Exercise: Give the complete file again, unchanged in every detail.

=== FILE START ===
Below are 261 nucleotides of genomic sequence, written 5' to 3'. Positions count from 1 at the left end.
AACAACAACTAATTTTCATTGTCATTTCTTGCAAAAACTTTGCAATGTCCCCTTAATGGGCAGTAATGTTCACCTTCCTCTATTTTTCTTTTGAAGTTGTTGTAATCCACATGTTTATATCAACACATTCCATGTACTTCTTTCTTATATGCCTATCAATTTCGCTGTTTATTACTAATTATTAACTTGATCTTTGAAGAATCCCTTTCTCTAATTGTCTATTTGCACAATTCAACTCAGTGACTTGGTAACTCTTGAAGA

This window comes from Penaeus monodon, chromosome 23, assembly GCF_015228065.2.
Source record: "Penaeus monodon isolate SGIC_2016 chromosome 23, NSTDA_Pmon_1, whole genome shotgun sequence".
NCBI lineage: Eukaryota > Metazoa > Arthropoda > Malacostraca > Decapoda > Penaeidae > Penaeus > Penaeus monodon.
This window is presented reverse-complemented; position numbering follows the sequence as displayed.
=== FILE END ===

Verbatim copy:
Below are 261 nucleotides of genomic sequence, written 5' to 3'. Positions count from 1 at the left end.
AACAACAACTAATTTTCATTGTCATTTCTTGCAAAAACTTTGCAATGTCCCCTTAATGGGCAGTAATGTTCACCTTCCTCTATTTTTCTTTTGAAGTTGTTGTAATCCACATGTTTATATCAACACATTCCATGTACTTCTTTCTTATATGCCTATCAATTTCGCTGTTTATTACTAATTATTAACTTGATCTTTGAAGAATCCCTTTCTCTAATTGTCTATTTGCACAATTCAACTCAGTGACTTGGTAACTCTTGAAGA

This window comes from Penaeus monodon, chromosome 23, assembly GCF_015228065.2.
Source record: "Penaeus monodon isolate SGIC_2016 chromosome 23, NSTDA_Pmon_1, whole genome shotgun sequence".
NCBI lineage: Eukaryota > Metazoa > Arthropoda > Malacostraca > Decapoda > Penaeidae > Penaeus > Penaeus monodon.
This window is presented reverse-complemented; position numbering follows the sequence as displayed.